Ragtime

Front Cover
Plume, 1975 - Fiction - 270 pages
8 Reviews
Published in 1975, Ragtime changed our very concept of what a novel could be. An extraordinary tapestry, Ragtime captures the spirit of America in the era between the turn of the century and the First World War.
The story opens in 1906 in New Rochelle, New York, at the home
of an affluent American family.
One lazy Sunday afternoon, the famous escape artist Harry Houdini swerves his car into a telephone pole outside their house. And almost magically, the line between fantasy and historical fact, between real and imaginary characters, disap-
pears. Henry Ford, Emma Goldman, J. P. Morgan, Evelyn Nesbit, Sig- mund Freud, and Emiliano Zapata slip in and out of the tale, crossing paths with Doctorow's imagined family and other fictional characters, including an immigrant peddler and a ragtime musician from Harlem whose insistence on a point of justice drives him to revolutionary violence.
The Modern Library has played a significant role in American cultural life for the better part of a century. The series was founded in 1917 by the publishers Boni and Liveright and eight years later acquired by Bennett Cerf and Donald Klopfer. It provided the foundation for their next publishing venture, Random House. The Modern Library has been a staple of the American book trade, providing readers with afford-
able hardbound editions of impor-
tant works of literature and thought. For the Modern Library's seventy-
fifth anniversary, Random House redesigned the series, restoring
as its emblem the running torch-
bearer created by Lucian Bernhard in 1925 and refurbishing jackets, bindings, and type, as well as inau-
gurating a new program of selecting titles. The ModernLibrary continues to provide the world's best books, at the best prices.

From inside the book

What people are saying - Write a review

User ratings

5 stars
1
4 stars
7
3 stars
0
2 stars
0
1 star
0

User Review - Flag as inappropriate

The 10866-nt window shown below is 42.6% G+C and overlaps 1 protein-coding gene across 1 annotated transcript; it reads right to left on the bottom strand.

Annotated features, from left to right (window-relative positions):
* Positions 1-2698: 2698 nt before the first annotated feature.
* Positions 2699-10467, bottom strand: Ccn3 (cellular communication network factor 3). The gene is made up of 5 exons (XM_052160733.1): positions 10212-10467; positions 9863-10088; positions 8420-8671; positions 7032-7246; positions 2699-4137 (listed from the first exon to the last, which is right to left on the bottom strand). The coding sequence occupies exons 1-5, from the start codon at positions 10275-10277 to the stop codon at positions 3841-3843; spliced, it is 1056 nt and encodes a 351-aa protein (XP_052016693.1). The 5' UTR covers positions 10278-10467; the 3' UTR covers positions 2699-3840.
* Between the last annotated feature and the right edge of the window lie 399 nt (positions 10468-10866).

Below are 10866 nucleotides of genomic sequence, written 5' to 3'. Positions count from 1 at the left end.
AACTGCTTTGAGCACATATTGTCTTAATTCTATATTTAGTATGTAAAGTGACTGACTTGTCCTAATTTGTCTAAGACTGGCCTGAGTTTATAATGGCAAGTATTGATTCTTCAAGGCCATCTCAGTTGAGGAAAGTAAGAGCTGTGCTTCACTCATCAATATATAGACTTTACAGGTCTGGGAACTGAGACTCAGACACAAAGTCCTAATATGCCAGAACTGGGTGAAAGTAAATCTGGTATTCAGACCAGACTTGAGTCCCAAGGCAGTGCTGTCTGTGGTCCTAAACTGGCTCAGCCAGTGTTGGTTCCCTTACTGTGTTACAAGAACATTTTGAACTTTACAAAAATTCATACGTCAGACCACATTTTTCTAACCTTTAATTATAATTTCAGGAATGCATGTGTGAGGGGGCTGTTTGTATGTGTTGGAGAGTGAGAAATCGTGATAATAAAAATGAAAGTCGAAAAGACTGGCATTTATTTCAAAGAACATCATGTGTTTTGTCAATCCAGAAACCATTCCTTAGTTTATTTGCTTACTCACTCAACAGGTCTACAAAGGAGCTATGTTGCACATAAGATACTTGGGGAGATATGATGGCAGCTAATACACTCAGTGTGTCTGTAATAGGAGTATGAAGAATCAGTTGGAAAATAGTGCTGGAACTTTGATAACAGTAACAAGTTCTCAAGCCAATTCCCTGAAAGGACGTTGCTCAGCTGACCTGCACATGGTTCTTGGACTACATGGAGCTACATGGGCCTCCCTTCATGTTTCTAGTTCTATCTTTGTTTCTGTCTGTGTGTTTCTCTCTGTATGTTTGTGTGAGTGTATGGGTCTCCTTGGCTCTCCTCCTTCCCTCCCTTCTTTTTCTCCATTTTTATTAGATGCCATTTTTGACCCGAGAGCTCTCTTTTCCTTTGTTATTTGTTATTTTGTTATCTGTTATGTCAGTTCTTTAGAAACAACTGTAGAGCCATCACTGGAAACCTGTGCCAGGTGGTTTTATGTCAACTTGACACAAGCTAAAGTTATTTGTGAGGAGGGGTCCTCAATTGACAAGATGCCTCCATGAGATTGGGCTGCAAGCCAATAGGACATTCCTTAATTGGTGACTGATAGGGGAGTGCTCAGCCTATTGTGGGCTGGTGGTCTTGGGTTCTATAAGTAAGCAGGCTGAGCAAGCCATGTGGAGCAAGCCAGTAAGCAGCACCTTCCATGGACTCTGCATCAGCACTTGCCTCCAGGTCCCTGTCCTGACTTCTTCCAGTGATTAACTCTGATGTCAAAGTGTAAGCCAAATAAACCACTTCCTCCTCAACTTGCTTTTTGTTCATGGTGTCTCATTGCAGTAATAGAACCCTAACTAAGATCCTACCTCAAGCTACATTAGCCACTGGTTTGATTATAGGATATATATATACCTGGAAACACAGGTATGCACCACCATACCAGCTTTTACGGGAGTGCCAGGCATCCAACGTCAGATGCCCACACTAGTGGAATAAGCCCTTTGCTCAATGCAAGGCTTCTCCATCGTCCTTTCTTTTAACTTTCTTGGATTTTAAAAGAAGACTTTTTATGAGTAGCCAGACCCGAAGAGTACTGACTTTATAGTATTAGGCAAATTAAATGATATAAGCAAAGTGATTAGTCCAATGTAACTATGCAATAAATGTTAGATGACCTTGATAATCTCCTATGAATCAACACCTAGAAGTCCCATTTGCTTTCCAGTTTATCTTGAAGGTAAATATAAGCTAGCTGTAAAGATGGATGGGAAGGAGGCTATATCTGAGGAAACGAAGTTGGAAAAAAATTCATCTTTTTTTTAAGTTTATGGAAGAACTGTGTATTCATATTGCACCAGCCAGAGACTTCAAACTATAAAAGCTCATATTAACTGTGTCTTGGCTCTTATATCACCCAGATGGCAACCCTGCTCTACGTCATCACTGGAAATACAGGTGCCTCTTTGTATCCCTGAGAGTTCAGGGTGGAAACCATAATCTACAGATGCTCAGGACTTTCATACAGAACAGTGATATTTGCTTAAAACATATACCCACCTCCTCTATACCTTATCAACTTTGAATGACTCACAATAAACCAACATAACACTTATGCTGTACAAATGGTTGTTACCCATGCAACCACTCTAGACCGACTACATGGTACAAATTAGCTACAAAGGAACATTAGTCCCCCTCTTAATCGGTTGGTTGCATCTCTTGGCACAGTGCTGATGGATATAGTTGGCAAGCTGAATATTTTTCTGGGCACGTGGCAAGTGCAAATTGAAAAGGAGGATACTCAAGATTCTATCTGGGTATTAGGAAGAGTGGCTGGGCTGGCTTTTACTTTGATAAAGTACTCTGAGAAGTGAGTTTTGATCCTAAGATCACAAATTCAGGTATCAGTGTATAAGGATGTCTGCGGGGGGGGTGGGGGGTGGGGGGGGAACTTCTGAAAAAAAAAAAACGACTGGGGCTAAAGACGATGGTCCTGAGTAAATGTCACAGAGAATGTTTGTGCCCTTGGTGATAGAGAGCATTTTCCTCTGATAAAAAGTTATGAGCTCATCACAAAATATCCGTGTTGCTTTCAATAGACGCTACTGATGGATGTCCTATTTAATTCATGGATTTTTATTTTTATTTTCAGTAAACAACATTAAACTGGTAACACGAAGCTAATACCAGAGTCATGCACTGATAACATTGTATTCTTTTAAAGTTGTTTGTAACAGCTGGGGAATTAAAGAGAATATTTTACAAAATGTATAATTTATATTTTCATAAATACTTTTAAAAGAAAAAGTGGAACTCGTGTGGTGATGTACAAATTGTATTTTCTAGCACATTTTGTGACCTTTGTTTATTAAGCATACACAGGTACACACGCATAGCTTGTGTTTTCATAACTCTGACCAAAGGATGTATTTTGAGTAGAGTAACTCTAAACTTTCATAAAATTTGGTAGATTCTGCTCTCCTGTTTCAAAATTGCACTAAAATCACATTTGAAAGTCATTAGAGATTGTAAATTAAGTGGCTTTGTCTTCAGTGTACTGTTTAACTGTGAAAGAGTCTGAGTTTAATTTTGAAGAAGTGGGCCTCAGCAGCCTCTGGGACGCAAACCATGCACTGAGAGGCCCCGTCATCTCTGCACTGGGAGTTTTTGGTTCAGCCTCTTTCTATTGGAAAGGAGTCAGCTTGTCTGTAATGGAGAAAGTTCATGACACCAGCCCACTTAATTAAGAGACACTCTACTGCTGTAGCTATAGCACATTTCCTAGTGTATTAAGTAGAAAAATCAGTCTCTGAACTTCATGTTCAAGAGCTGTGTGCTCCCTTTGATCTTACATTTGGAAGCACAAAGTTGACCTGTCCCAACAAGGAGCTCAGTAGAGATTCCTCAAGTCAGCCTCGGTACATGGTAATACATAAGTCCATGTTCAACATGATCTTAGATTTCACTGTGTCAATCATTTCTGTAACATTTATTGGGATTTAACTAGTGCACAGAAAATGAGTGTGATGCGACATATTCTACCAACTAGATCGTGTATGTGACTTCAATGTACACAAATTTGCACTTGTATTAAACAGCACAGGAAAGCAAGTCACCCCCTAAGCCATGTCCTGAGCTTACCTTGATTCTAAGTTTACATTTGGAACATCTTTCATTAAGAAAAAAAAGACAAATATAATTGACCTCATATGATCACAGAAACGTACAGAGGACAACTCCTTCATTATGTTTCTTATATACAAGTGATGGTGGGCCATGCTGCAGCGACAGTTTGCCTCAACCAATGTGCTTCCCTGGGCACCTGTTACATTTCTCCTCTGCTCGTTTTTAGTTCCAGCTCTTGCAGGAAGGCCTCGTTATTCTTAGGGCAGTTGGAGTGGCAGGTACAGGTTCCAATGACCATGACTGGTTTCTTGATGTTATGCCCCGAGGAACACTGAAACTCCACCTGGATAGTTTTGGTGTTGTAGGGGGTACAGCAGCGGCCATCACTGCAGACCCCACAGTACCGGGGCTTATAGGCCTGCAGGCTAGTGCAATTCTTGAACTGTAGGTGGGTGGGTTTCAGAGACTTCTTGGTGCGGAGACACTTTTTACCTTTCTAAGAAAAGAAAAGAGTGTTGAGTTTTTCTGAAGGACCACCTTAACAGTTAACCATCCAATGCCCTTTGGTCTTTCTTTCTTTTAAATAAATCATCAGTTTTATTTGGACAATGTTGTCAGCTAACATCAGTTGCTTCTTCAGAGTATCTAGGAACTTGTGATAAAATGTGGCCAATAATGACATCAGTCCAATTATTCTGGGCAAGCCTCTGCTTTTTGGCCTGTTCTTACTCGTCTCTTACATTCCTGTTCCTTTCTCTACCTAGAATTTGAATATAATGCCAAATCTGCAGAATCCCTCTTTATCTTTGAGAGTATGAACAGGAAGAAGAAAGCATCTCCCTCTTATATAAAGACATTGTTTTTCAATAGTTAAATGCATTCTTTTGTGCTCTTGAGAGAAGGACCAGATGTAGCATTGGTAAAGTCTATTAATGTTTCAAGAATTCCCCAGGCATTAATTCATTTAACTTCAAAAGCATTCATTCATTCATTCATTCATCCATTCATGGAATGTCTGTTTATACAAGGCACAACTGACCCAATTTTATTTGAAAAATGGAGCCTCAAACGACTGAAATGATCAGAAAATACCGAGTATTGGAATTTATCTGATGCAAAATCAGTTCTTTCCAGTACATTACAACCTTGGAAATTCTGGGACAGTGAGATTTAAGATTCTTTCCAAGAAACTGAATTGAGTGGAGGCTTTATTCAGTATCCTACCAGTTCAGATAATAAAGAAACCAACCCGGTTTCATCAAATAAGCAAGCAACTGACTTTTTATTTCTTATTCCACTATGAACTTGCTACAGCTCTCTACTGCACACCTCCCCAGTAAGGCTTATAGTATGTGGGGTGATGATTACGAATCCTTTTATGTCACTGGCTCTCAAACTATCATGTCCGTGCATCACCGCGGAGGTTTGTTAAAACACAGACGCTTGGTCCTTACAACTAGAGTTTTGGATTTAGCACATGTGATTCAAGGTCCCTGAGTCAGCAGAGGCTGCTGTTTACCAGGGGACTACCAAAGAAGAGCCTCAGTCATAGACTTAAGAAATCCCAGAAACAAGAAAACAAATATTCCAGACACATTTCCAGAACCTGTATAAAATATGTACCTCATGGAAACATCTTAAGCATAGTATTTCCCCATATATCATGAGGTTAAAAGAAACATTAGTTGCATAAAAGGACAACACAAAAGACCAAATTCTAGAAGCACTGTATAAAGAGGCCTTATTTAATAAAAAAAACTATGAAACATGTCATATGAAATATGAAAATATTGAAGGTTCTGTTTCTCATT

This book seems to be a great flashback during that time period. Doctorow really did his research because of what I read he was very detailed about everything during that time period. Not sure if the actual storyline would keep my attention though.

User Review - Flag as inappropriate

Информация с сайта: http://www.books.ru/shop/books/497775
Оригинал: "Web ReDesign: Workflow that Works, Second Edition" ISBN 0-7357-1433-9 язык: английский год издания: 2005.
В книге представлены
:
- Базовый процесс - четко описанная, универсальная последовательность действий, которую легко приспособить под свои нужды.
- Технические приемы, советы, контрольные таблицы, опросные листы, рабочие таблицы и формы - все это подготовлено к немедленному использованию, что поможет удержать проект в рабочем состоянии на весь период редизайна.
- Советы по переносу модифицируемого проекта из рук команды веб-разработчиков под опеку команды сопровождения.
- Учебные примеры, иллюстрирующие воплощение в жизнь приемов из этой книги.
- Советы по применению каскадных таблиц стилей (CSS) и стандартов веб-дизайна в производстве сайта.
- Новая глава об анализе требований к функциональности для технически сложных проектов.
 

Contents

Chapter 1
3
Chapter 2
10
Chapter 3
13
Copyright

40 other sections not shown

Other editions - View all

Common terms and phrases

References to this book

All Book Search results »

About the author (1975)

E. L. (Edgar Lawrence) Doctorow was born on January 6, 1931, in the Bronx, New York. He received an A.B. in philosophy in 1952 from Kenyon College and did graduate work at Columbia University. He served in the U.S. Army Signal Corps from 1953-1955. He began his career as a script reader for CBS Television and Columbia Pictures and as a senior editor for the New American Library. He was editor-in-chief for Dial Press from 1964 to 1969, where he also served as vice president and publisher in his last year on staff. It was at this time that he decided to write full time. He wrote novels, short stories, essays, and a play. His debut novel, Welcome to Hard Times, was published in 1960 and was adapted into a film in 1967. His other works include, Loon Lake, The Waterworks, The March, Homer and Langley, and Andrew's Brain. He won the National Book Award for Fiction in 1986 for World's Fair and the National Book Critics Circle Award for fiction in 1976 for Ragtime, which was adapted into a film in 1981 and a Broadway musical in 1998. Billy Bathgate received the PEN/Faulkner Award, the National Book Critics Circle Award, and the William Dean Howells Medal in 1990. The Book of Daniel and Billy Bathgate were also adapted into films. He received the 2013 Medal for Distinguished Contribution to American Letters for his outstanding achievement in fiction writing. He died of complications from lung cancer on July 21, 2015 at the age of 84.

Bibliographic information